5. Please list 4 words or phrases that describe how you would define quality of life as it relates to the Comprehensive Plan.

6. Are there any special places or areas in the county that you believe deserve special attention as the Comprehensive Plan is updated?

7. Please list the most important issues to you when it comes to:

  A. Infrastructure in the county (e.g. transportation systems, drainage facilities, utilities)

  B. Implementation of the Comprehensive Plan Update

  C. Future Land Use

Notice that the importance of economic prosperity or jobs or property rights is not even considered.

Based on these seven loaded questions, a Comprehensive Plan was developed that contained the directive to “Develop Regulations” 197 times.

Kezzia-Watkins also discovered that Kootenai County residents had the lowest opinion of their county government than any other county or municipality in their considerable experience. This low opinion of Kootenai County government was the result of an imperial “because I said so” attitude of the managers, department heads and commissioners and not the attitudes or performance of the county employees. The managers, department heads and commissioners have placed the blame for the low rating on the county ordinances rather than on their own attitudes and culture. They want the new code to give themselves more power, more control over your property.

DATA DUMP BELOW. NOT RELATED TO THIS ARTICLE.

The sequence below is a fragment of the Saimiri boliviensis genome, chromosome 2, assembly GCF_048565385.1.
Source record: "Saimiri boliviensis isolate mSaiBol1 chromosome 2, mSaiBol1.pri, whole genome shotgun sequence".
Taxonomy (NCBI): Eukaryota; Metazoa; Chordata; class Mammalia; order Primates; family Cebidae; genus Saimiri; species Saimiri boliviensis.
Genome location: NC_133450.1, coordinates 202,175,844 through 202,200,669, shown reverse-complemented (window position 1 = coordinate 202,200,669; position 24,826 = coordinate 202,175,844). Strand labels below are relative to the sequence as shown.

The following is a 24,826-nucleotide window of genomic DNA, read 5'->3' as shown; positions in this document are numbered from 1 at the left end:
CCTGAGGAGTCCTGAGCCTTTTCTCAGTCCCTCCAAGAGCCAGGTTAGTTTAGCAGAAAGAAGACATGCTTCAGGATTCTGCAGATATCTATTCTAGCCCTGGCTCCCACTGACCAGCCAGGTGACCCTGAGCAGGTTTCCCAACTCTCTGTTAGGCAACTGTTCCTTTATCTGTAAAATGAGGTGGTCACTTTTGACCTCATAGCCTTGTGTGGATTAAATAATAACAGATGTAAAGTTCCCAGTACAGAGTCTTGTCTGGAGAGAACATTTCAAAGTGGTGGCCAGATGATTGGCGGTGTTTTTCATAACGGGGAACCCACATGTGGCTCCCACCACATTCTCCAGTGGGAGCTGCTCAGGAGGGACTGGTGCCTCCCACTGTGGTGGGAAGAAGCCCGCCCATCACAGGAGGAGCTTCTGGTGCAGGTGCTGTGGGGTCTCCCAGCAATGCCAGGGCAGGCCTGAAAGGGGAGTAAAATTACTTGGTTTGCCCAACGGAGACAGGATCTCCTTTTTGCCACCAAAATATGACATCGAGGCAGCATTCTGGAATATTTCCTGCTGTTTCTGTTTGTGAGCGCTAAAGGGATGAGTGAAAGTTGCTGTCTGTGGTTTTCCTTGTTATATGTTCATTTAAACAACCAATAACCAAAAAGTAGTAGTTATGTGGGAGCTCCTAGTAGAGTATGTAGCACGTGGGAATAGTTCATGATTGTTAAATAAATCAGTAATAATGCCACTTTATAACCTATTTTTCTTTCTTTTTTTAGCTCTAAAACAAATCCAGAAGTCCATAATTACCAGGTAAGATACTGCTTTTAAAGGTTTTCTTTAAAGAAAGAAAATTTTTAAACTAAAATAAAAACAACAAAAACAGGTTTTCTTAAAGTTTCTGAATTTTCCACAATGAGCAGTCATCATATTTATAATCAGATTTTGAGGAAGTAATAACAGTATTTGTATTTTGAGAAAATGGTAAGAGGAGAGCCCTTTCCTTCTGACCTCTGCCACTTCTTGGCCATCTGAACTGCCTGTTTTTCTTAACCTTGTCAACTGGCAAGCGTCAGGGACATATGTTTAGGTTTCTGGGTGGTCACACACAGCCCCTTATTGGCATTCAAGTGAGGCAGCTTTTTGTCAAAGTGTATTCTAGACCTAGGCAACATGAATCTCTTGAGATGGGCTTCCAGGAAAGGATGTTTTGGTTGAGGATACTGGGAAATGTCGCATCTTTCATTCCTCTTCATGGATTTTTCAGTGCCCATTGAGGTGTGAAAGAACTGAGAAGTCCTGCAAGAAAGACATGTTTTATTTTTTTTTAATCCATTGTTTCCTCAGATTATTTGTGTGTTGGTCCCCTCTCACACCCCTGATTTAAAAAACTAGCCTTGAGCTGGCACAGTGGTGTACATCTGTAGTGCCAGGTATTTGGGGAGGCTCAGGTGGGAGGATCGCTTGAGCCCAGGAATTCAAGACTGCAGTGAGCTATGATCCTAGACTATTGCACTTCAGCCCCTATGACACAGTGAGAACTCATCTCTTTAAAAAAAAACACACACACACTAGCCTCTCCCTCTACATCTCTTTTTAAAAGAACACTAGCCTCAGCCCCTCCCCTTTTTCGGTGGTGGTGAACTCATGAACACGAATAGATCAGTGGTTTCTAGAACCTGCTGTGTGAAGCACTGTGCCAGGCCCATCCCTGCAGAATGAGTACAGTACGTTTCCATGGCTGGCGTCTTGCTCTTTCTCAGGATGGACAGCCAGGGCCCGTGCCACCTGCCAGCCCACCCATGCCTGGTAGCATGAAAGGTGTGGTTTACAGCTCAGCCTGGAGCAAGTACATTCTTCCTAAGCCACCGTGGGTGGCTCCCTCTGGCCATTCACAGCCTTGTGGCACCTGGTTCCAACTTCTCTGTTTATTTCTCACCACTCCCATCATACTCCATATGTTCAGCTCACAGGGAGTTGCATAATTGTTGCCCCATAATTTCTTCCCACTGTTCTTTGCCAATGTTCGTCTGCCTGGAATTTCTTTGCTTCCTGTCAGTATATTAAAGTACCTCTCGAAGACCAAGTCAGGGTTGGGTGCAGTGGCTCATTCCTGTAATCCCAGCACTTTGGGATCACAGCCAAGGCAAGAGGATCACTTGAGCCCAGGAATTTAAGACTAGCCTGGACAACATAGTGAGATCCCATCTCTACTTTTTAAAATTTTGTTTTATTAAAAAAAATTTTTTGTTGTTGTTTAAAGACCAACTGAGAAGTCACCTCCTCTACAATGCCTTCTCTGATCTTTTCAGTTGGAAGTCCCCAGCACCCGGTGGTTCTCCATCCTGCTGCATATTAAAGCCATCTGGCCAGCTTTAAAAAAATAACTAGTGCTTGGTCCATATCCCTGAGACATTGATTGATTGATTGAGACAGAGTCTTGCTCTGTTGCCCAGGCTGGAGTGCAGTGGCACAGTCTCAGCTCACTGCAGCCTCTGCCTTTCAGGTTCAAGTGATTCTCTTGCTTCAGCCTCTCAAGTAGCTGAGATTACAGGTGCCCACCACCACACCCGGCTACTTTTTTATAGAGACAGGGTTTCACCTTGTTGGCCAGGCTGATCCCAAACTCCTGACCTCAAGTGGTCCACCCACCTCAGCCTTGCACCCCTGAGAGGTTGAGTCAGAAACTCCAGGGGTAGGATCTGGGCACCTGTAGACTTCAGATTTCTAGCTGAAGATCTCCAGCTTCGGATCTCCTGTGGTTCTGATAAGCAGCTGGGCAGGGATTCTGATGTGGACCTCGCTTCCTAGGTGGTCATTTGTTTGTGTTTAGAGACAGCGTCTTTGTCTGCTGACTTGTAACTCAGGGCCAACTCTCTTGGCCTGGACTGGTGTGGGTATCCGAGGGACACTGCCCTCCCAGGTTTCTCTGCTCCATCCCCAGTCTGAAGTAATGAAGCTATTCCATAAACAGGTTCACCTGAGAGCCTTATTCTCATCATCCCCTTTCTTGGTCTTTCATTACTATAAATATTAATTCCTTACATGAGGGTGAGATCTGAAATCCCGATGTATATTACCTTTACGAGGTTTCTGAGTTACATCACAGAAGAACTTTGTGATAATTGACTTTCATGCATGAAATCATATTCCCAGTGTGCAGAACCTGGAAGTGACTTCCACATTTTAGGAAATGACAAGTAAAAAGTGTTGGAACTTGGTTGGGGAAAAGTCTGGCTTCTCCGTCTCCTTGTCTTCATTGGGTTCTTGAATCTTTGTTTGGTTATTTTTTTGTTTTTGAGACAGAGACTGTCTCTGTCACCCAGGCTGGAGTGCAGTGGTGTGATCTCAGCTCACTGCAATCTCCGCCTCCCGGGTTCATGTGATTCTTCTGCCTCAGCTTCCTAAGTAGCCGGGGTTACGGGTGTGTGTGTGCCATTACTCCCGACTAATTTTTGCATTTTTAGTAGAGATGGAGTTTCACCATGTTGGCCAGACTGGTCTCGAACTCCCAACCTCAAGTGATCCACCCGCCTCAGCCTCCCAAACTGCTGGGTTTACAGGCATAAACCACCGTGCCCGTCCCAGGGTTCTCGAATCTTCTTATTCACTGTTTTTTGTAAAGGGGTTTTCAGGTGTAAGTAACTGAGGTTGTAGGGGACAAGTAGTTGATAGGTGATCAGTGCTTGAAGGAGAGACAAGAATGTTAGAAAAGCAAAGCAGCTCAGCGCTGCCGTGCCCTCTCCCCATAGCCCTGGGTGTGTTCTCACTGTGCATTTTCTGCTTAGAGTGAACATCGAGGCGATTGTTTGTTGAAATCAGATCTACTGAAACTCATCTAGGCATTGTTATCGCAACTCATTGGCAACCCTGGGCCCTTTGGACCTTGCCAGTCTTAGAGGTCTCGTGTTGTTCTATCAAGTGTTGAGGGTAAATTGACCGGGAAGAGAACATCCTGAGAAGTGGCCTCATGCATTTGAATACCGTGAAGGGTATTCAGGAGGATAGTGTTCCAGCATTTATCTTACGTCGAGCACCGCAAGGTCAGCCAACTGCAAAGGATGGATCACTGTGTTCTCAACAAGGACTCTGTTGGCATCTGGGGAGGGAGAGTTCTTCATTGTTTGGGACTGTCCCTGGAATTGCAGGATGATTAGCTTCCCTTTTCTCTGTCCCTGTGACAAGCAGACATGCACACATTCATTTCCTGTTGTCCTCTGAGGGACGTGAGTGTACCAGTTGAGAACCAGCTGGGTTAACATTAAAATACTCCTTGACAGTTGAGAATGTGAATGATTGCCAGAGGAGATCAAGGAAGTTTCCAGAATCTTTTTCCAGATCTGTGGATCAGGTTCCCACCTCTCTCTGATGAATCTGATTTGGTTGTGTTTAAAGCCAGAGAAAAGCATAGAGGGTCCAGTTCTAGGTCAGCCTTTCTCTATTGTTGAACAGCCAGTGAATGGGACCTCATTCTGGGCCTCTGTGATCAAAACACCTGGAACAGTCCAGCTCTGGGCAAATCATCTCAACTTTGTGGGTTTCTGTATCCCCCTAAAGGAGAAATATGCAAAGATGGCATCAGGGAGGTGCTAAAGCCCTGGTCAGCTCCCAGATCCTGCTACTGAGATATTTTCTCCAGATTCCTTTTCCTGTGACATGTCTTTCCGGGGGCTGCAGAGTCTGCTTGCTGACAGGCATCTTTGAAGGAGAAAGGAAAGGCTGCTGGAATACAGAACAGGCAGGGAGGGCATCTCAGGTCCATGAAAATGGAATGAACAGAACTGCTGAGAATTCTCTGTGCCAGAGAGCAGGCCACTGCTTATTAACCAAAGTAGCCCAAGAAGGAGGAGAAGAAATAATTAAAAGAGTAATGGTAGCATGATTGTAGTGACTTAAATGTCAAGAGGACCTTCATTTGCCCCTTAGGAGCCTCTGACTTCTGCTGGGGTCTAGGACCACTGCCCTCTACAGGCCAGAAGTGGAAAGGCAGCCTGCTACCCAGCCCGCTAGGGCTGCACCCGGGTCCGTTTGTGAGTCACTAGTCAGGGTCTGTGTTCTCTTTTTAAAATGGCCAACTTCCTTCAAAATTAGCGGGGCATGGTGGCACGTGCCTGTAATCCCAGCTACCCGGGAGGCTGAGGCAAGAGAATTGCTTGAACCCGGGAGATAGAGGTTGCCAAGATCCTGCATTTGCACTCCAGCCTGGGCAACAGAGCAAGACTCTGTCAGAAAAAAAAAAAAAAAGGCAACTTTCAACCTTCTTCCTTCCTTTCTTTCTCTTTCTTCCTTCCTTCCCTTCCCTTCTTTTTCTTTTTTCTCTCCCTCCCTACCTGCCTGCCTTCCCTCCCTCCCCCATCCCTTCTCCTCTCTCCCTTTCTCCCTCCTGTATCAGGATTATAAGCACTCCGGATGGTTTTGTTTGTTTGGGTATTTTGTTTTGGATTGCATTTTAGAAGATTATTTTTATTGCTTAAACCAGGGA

Kootenai County has a unique character and natural beauty that the citizens wish to preserve. It is the responsibility of the county commissioners to plan FOR the future, not plan THE future.

Over the years the county zoning ordinances have become increasingly more restrictive and complex. The result is that existing properties have been made “non-conforming” to the new regulations, reducing property rights and depressing economic development. The “cure” proposed for this over-regulation is yet more regulation.